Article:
In the end, it's difficult for me to disentangle my positive feelings toward Lankhmar from my memories of making use of those geomorphs. Though I do think the book does what it sets out to do quite well, what sticks with me now, decades later, is the way it inspired me to make my own cities in my own setting rather than using those that someone else had made. That's probably the highest compliment I can pay to any RPG product: it sparked my own creativity. By that measure, Lankhmar: City of Adventure is a very fine product indeed. 

17 comments:

  1. Soooo... have you seen the DCC RPG Lankhmar setting books yet? The Patron system in DCC was really built for Fafhrd & The Grey Mouser-esque adventures and modules for it are very Leiber.

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  2. I have loved and still love that Lankhmar book. Some of my best D&D memories are tied to hilarious sessions that I ran in Lankhmar. In contrast, I never had much use for the geomorphs or the square holes in the otherwise beautiful and inspiring map. The AD&D2 edition and the boxed set were worthy successors. As for the MRQ version, the least said, the better. I'm tempted by the Savage Worlds and DCC versions of L. But I'm not into SW and I actively dislike DCC.

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  3. I was out of RPGs at the time this was published and never saw it until many years later as a collector. I know I would have been ecstatic in 1985 to find it on a shelf. FWIW Mongoose did a stellar Lankhmar hardcover in the Y2Ks when they were publishing Runequest (MRQ2), Well worth picking up for someone interested in running a game there (it's very light on game mechanics)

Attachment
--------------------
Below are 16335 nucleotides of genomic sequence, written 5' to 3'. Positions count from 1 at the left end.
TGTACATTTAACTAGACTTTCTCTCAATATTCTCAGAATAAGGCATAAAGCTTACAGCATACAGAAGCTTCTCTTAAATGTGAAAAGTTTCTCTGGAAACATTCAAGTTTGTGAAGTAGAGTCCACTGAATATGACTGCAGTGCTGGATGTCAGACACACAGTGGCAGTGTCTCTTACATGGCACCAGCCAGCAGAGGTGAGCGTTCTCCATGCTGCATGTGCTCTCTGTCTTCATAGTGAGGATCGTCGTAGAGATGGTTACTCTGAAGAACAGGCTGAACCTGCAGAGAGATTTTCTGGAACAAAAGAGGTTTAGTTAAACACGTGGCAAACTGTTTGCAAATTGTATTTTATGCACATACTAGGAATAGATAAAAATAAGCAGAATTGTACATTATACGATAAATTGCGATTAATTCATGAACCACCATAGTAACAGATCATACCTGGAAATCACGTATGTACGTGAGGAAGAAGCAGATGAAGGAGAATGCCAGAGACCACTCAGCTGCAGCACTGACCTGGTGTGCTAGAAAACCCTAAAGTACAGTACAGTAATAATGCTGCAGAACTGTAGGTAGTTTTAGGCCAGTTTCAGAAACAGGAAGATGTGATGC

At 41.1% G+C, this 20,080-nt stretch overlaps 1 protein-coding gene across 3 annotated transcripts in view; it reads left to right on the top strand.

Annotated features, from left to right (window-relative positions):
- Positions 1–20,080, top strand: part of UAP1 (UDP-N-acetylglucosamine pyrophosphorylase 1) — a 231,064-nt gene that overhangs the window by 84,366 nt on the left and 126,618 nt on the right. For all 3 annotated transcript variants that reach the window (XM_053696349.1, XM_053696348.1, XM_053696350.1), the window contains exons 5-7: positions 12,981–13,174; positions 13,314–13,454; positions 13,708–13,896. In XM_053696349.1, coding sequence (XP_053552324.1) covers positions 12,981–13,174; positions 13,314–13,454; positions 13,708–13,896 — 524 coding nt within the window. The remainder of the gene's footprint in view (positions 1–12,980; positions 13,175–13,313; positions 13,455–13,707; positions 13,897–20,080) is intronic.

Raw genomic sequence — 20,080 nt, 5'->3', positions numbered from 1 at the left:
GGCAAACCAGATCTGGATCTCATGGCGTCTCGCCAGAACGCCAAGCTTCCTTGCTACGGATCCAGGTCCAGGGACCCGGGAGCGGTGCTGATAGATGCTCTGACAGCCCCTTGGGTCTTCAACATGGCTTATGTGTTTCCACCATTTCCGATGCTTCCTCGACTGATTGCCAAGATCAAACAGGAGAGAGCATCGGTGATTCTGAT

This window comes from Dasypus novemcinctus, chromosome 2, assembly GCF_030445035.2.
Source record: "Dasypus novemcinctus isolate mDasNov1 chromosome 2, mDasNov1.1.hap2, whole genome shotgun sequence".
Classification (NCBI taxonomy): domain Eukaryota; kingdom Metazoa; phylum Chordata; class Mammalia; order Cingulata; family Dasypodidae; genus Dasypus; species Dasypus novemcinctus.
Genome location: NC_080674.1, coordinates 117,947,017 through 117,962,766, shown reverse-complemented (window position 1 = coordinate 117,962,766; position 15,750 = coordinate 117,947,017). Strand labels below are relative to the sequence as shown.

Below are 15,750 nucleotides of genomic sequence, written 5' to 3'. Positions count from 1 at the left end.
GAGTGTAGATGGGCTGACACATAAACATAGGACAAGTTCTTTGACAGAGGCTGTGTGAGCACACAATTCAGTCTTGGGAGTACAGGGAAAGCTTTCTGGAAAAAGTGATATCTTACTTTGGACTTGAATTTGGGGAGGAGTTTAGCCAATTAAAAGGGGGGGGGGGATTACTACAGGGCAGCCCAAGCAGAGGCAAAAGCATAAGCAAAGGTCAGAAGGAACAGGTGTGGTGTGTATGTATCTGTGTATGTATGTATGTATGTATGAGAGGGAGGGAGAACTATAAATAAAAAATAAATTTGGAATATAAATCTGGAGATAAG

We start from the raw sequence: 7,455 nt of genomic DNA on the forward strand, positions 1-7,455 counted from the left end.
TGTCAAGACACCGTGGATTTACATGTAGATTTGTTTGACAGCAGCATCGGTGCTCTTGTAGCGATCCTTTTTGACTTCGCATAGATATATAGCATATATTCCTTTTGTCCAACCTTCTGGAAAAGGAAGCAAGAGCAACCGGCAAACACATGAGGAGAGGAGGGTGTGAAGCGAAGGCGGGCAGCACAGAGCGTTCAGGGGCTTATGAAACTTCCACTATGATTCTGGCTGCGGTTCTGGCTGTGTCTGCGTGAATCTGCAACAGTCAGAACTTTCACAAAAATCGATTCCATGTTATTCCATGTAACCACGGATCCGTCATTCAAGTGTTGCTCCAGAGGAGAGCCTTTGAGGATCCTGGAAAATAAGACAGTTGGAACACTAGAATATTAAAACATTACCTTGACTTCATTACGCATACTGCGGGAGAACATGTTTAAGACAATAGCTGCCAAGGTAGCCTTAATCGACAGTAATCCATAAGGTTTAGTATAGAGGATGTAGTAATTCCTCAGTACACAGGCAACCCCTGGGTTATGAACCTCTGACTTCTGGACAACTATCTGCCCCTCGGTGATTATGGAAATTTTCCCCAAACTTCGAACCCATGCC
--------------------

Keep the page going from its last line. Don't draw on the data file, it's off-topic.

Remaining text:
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    1. Interesting that you liked the Mongoose book so much. It's not bad in my opinion, but as so many things Mongoose did it infuriates me because it looks like a missed opportunity. There's so little on cults and especially on guilds - which could have worked magnificently in RQ. There is like less than ten spells for the black wizards. And the cover art is epically bad. When I have used it it was in combination with the old AD&D material.

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    2. Ah, I see that you say MRQ2. I was referring to the MRQ1 version. The MRQ2 one is certainly superior, albeit far from perfect for my tastes.

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    3. I'm not familiar with the MRQ1 book, I should have been more clear. For my own part, I have yet to find a "perfect" representation of a great many settings, however I believe the MRQ2 Lankhmar is a solid starting point (and at least for many years was cheap on the second hand market)

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  4. I have a similar love for fantasy cities, and own all TSR ever published about Lankhmar. But, I have never used any of it. One problem for me with city adventures is that I don't know what to do with the maps! I have this gorgeous map, but should I describe how each and every alley looks, like and mention all those keyed areas they pass? Somehow I never figured out how to run city games, so they became hand wavy and kind of vague.

    I still love Lankhmar, though, and recently bought the Savage Worlds books. Of course.